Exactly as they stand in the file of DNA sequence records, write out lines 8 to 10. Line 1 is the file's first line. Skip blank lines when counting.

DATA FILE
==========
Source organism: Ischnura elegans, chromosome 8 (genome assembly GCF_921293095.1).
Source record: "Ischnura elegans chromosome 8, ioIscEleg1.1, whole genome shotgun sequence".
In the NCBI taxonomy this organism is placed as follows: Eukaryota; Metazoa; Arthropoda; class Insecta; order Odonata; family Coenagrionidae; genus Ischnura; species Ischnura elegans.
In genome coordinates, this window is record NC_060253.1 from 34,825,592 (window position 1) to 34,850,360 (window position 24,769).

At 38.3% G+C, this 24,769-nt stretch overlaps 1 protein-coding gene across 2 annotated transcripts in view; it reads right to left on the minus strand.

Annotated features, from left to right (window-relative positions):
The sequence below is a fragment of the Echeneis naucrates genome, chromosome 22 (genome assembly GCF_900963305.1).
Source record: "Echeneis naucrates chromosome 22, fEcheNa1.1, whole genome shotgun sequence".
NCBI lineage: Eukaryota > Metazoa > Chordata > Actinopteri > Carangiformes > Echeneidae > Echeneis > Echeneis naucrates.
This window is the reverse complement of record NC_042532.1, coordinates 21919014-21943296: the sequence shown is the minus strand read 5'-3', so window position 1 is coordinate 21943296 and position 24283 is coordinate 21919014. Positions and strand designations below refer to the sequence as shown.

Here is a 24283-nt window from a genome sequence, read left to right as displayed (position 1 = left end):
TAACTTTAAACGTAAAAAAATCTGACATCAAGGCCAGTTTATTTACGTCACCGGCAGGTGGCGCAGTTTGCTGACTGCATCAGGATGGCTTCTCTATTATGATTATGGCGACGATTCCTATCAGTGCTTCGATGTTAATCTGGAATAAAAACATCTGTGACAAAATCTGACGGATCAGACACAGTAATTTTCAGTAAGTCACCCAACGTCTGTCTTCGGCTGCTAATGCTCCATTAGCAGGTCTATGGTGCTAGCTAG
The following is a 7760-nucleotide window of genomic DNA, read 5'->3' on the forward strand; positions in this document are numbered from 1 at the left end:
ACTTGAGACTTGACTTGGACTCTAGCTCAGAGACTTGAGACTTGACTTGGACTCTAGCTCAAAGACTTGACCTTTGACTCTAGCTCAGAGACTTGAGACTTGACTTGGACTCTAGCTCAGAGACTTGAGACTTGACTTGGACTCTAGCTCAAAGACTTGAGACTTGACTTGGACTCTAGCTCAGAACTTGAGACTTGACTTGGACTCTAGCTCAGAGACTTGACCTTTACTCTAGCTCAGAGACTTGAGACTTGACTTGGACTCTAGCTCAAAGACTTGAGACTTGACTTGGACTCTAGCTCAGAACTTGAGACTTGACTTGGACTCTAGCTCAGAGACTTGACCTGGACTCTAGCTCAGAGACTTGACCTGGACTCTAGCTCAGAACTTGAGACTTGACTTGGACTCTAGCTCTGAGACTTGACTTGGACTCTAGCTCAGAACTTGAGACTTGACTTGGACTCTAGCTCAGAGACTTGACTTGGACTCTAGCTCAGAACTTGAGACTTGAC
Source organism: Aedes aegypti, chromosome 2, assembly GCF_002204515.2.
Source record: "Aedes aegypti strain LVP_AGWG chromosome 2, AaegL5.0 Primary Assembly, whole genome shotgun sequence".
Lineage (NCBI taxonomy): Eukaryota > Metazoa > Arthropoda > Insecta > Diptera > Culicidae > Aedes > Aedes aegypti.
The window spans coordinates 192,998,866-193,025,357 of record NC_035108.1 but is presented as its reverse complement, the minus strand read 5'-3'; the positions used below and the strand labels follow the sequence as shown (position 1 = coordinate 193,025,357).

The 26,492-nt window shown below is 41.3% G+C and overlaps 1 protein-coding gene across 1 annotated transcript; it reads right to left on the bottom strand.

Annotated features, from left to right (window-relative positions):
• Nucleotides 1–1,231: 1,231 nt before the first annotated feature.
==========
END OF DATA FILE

Source record: "Echeneis naucrates chromosome 22, fEcheNa1.1, whole genome shotgun sequence".
NCBI lineage: Eukaryota > Metazoa > Chordata > Actinopteri > Carangiformes > Echeneidae > Echeneis > Echeneis naucrates.
This window is the reverse complement of record NC_042532.1, coordinates 21919014-21943296: the sequence shown is the minus strand read 5'-3', so window position 1 is coordinate 21943296 and position 24283 is coordinate 21919014. Positions and strand designations below refer to the sequence as shown.